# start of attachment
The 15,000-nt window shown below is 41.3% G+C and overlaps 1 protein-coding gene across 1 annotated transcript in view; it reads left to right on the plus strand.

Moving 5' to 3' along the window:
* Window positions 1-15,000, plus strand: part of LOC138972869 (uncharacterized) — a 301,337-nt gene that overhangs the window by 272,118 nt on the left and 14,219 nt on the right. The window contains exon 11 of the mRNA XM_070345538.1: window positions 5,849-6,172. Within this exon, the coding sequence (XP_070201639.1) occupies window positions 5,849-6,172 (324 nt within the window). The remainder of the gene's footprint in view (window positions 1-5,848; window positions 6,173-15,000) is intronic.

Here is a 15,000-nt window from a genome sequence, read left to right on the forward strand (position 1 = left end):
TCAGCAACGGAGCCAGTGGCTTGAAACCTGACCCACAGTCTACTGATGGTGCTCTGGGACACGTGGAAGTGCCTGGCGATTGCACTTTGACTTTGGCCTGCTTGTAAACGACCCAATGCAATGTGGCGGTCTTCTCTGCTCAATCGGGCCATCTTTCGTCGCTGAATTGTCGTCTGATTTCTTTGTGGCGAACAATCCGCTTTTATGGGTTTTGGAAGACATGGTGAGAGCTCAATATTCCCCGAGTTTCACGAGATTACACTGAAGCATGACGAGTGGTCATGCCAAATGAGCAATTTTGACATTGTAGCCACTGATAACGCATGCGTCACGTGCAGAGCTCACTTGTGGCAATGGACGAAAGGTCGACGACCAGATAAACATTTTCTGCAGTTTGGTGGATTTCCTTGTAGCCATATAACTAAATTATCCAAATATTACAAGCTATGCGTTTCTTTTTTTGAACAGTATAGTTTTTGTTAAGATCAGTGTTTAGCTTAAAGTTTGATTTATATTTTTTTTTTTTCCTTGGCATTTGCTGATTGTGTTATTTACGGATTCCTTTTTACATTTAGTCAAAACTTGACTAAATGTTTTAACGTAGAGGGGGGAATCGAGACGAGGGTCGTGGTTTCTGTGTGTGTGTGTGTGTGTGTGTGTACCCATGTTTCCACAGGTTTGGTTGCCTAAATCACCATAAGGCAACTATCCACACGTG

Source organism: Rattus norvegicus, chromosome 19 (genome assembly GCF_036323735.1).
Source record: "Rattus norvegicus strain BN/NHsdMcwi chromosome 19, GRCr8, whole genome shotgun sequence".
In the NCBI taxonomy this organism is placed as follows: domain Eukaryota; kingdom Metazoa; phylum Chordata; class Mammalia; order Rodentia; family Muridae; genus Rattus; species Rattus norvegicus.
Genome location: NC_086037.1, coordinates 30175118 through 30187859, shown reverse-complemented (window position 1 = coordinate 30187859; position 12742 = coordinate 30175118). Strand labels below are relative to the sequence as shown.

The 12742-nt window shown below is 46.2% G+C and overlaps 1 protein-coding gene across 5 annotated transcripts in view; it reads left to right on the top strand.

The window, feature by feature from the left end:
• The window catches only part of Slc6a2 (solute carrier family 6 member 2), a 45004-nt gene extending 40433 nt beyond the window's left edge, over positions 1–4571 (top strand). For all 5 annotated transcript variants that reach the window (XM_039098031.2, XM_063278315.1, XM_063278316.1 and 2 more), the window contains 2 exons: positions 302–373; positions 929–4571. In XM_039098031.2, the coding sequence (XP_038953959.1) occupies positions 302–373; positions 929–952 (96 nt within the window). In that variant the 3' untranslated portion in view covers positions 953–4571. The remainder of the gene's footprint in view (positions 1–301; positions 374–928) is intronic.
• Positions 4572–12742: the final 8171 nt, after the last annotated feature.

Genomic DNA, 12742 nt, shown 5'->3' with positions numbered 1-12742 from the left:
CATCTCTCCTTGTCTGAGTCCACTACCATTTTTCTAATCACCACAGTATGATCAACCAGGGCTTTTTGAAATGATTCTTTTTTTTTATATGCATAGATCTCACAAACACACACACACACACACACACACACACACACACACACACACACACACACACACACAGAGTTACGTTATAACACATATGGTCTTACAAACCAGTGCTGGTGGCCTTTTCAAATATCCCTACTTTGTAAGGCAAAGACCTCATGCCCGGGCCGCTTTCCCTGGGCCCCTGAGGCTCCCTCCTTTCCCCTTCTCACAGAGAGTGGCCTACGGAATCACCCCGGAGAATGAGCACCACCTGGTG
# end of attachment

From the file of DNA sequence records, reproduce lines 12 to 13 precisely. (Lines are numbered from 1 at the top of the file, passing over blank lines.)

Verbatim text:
• The window catches only part of Slc6a2 (solute carrier family 6 member 2), a 45004-nt gene extending 40433 nt beyond the window's left edge, over positions 1–4571 (top strand). For all 5 annotated transcript variants that reach the window (XM_039098031.2, XM_063278315.1, XM_063278316.1 and 2 more), the window contains 2 exons: positions 302–373; positions 929–4571. In XM_039098031.2, the coding sequence (XP_038953959.1) occupies positions 302–373; positions 929–952 (96 nt within the window). In that variant the 3' untranslated portion in view covers positions 953–4571. The remainder of the gene's footprint in view (positions 1–301; positions 374–928) is intronic.
• Positions 4572–12742: the final 8171 nt, after the last annotated feature.